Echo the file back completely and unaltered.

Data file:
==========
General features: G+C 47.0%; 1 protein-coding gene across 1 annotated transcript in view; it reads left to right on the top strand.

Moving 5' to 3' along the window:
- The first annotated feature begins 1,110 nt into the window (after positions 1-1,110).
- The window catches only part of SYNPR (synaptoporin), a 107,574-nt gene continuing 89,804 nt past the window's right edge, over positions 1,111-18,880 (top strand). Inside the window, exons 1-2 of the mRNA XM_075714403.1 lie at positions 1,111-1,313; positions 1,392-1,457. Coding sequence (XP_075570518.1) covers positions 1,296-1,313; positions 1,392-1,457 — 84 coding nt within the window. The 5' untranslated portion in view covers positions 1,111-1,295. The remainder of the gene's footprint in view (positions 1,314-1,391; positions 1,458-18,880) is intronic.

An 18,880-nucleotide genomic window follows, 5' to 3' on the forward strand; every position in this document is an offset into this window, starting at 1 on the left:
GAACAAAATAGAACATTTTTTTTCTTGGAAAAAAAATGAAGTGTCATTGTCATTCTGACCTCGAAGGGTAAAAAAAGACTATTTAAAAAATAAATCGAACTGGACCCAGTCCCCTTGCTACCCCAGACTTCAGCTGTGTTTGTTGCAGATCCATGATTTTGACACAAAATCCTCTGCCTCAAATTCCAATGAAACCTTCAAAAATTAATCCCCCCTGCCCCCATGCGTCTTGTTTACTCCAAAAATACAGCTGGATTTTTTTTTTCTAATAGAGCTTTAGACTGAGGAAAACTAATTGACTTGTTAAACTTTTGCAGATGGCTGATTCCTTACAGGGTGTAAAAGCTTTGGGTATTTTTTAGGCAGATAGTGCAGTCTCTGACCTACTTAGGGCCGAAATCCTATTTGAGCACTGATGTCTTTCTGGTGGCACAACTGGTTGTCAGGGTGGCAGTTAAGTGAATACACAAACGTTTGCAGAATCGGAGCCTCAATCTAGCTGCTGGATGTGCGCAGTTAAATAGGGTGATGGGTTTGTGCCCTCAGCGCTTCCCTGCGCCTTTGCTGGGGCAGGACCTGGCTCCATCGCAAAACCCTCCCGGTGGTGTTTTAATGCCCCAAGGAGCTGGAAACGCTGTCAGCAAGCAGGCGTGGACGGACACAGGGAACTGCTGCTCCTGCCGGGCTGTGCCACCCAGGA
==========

General features: G+C 47.0%; 1 protein-coding gene across 1 annotated transcript in view; it reads left to right on the top strand.

Moving 5' to 3' along the window:
- The first annotated feature begins 1,110 nt into the window (after positions 1-1,110).
- The window catches only part of SYNPR (synaptoporin), a 107,574-nt gene continuing 89,804 nt past the window's right edge, over positions 1,111-18,880 (top strand). Inside the window, exons 1-2 of the mRNA XM_075714403.1 lie at positions 1,111-1,313; positions 1,392-1,457. Coding sequence (XP_075570518.1) covers positions 1,296-1,313; positions 1,392-1,457 — 84 coding nt within the window. The 5' untranslated portion in view covers positions 1,111-1,295. The remainder of the gene's footprint in view (positions 1,314-1,391; positions 1,458-18,880) is intronic.

An 18,880-nucleotide genomic window follows, 5' to 3' on the forward strand; every position in this document is an offset into this window, starting at 1 on the left:
GAACAAAATAGAACATTTTTTTTCTTGGAAAAAAAATGAAGTGTCATTGTCATTCTGACCTCGAAGGGTAAAAAAAGACTATTTAAAAAATAAATCGAACTGGACCCAGTCCCCTTGCTACCCCAGACTTCAGCTGTGTTTGTTGCAGATCCATGATTTTGACACAAAATCCTCTGCCTCAAATTCCAATGAAACCTTCAAAAATTAATCCCCCCTGCCCCCATGCGTCTTGTTTACTCCAAAAATACAGCTGGATTTTTTTTTTCTAATAGAGCTTTAGACTGAGGAAAACTAATTGACTTGTTAAACTTTTGCAGATGGCTGATTCCTTACAGGGTGTAAAAGCTTTGGGTATTTTTTAGGCAGATAGTGCAGTCTCTGACCTACTTAGGGCCGAAATCCTATTTGAGCACTGATGTCTTTCTGGTGGCACAACTGGTTGTCAGGGTGGCAGTTAAGTGAATACACAAACGTTTGCAGAATCGGAGCCTCAATCTAGCTGCTGGATGTGCGCAGTTAAATAGGGTGATGGGTTTGTGCCCTCAGCGCTTCCCTGCGCCTTTGCTGGGGCAGGACCTGGCTCCATCGCAAAACCCTCCCGGTGGTGTTTTAATGCCCCAAGGAGCTGGAAACGCTGTCAGCAAGCAGGCGTGGACGGACACAGGGAACTGCTGCTCCTGCCGGGCTGTGCCACCCAGGA